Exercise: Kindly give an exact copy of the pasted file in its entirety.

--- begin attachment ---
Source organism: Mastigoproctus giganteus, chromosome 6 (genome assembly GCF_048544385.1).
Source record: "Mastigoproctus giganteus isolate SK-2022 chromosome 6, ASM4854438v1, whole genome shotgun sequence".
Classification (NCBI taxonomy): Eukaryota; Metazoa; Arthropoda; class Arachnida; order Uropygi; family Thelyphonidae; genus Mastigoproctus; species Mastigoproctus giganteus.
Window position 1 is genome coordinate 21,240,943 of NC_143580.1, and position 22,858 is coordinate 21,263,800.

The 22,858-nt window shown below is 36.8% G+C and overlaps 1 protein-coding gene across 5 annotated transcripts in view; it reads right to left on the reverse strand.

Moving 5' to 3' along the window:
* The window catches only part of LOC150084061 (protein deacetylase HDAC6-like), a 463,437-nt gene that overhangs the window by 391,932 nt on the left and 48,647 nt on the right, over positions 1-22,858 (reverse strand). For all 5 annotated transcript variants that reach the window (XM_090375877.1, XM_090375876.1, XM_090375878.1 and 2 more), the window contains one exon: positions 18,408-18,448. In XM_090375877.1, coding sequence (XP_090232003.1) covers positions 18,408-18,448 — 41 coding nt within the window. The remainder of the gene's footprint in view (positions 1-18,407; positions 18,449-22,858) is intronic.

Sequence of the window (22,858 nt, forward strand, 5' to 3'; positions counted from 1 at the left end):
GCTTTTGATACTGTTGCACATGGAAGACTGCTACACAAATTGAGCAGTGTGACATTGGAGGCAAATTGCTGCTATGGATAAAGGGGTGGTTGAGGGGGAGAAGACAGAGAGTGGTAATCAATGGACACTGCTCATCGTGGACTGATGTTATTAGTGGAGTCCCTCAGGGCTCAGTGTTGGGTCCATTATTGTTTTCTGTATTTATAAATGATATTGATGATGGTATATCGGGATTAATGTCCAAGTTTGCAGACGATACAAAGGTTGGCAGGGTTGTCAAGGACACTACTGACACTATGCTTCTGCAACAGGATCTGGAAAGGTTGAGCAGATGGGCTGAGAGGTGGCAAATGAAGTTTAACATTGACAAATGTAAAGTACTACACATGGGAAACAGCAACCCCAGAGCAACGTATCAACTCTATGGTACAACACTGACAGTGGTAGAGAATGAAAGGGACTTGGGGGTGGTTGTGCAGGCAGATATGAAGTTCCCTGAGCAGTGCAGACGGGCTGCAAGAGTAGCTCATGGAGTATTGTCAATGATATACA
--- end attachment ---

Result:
Source organism: Mastigoproctus giganteus, chromosome 6 (genome assembly GCF_048544385.1).
Source record: "Mastigoproctus giganteus isolate SK-2022 chromosome 6, ASM4854438v1, whole genome shotgun sequence".
Classification (NCBI taxonomy): Eukaryota; Metazoa; Arthropoda; class Arachnida; order Uropygi; family Thelyphonidae; genus Mastigoproctus; species Mastigoproctus giganteus.
Window position 1 is genome coordinate 21,240,943 of NC_143580.1, and position 22,858 is coordinate 21,263,800.

The 22,858-nt window shown below is 36.8% G+C and overlaps 1 protein-coding gene across 5 annotated transcripts in view; it reads right to left on the reverse strand.

Moving 5' to 3' along the window:
* The window catches only part of LOC150084061 (protein deacetylase HDAC6-like), a 463,437-nt gene that overhangs the window by 391,932 nt on the left and 48,647 nt on the right, over positions 1-22,858 (reverse strand). For all 5 annotated transcript variants that reach the window (XM_090375877.1, XM_090375876.1, XM_090375878.1 and 2 more), the window contains one exon: positions 18,408-18,448. In XM_090375877.1, coding sequence (XP_090232003.1) covers positions 18,408-18,448 — 41 coding nt within the window. The remainder of the gene's footprint in view (positions 1-18,407; positions 18,449-22,858) is intronic.

Sequence of the window (22,858 nt, forward strand, 5' to 3'; positions counted from 1 at the left end):
GCTTTTGATACTGTTGCACATGGAAGACTGCTACACAAATTGAGCAGTGTGACATTGGAGGCAAATTGCTGCTATGGATAAAGGGGTGGTTGAGGGGGAGAAGACAGAGAGTGGTAATCAATGGACACTGCTCATCGTGGACTGATGTTATTAGTGGAGTCCCTCAGGGCTCAGTGTTGGGTCCATTATTGTTTTCTGTATTTATAAATGATATTGATGATGGTATATCGGGATTAATGTCCAAGTTTGCAGACGATACAAAGGTTGGCAGGGTTGTCAAGGACACTACTGACACTATGCTTCTGCAACAGGATCTGGAAAGGTTGAGCAGATGGGCTGAGAGGTGGCAAATGAAGTTTAACATTGACAAATGTAAAGTACTACACATGGGAAACAGCAACCCCAGAGCAACGTATCAACTCTATGGTACAACACTGACAGTGGTAGAGAATGAAAGGGACTTGGGGGTGGTTGTGCAGGCAGATATGAAGTTCCCTGAGCAGTGCAGACGGGCTGCAAGAGTAGCTCATGGAGTATTGTCAATGATATACA